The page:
The eventual product would be to run an auxiliary pump that I already have, connect to a fuel pressure regulator, and use that to power the CSV with a simple on/off switch. Ultimately, I'd like to use that same pump setup to run a real 5th bosch injector to use with a low boost turbo system still using the stock FI. That auxiliary system would be powered by a Megasquirt brain.


Thanks for your help! Couldn't have made it this far on the car without the great mass of knowledge of this website. I've lived on the search tool for months now.


Located in the Newark Delaware area. I'll be at Hunt Valley Horsepower in Hunt Valley MD (where I grew up) on April 5th if the car cooperates!






Mike from Newark DE, now in Ellicott City MD

Collector of unreasonably rusty BMWs.

'72 tii, 528e, E30 S52, E34 540i/6, E46 325i

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That's quite the project car, you're a brave man. Good to see another one being saved.

You might try checking your fuel pressure going to the CSV. The pressure regulator may be misbehaving.

In 15 years of tii ownership, I've never had CSV problems. They're generally pretty reliable. What you're proposing sounds like a lot of work for little gain. Place a want ad in the classifieds, surely you won't be unlucky three times. I understand that new CSVs can be pricey.

You need the CSV to minimize start cranking time. It's there to save your starter. Removing it won't harm the KF.


no bimmer, for now

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  • Solution

You say that you installed a "new" cold start valve, but that fact that it drips makes me think it was in fact a used valve. Is this the case?


I know that a fire would leave anyone shaken, but you might want to bite the bullet and buy a new CSV. I know they are pricey (~$250), but it would be well worth it if you want your tii to start reliably. You will need to crank the engine forever for it to cold start without the CSV intact, and you stand a chance of more pop-backs through the intake from an overly lean mixture while cranking.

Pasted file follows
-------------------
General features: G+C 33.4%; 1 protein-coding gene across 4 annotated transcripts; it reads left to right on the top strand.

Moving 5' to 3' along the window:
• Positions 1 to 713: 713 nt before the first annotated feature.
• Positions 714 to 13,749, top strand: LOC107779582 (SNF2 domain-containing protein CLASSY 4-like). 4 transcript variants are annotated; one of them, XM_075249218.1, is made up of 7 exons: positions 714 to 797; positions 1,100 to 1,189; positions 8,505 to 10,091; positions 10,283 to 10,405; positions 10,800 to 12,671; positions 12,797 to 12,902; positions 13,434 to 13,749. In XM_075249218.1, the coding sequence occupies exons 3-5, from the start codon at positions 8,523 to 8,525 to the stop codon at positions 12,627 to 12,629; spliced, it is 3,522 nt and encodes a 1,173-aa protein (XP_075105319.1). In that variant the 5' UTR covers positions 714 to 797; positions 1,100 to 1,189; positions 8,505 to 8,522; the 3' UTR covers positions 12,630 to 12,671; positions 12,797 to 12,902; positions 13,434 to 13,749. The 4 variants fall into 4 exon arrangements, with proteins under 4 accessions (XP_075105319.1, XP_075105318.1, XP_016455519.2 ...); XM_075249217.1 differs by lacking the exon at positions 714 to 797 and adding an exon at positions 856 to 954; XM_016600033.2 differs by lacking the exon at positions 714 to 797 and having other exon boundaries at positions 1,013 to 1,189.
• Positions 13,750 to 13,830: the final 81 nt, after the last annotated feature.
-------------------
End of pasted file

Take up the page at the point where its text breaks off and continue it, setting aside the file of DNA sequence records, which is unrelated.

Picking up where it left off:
You can install the later E30 325e version of the CSV, part # 13 64 1 273 278 with a simple wiring connector modification. The original part is also available from outlets like Roger's tii and likely from a BMW dealer.


The cold start valve for the 1973.5 Porsche 911 (first year with CIS injection) looks virtually the same and costs a bit less new:




I have an extra at my shop and I can check tomorrow if it is the same against either the '74 tii in the shop or my own '73. I have a Bosch injector tester as well so I can test the used one that we have; if it doesn't leak I'll let it go for a reasonable price.


Make sure that all you your fuel hose is the high pressure BMW 8x13MM, and that you use all new high-quality hose clamps.

Chris A.

---'73 BMW 2002tii road rally car, '86 Porsche 944 Turbo track rat, '90 Porsche 944S2 Cab daily/touring car, '81 Alfa Romeo GTV6 GT car/Copart special, '99 BMW Z3 Coupe daily driver/dog car, '74 Jensen-Healey roadster 
---other stuff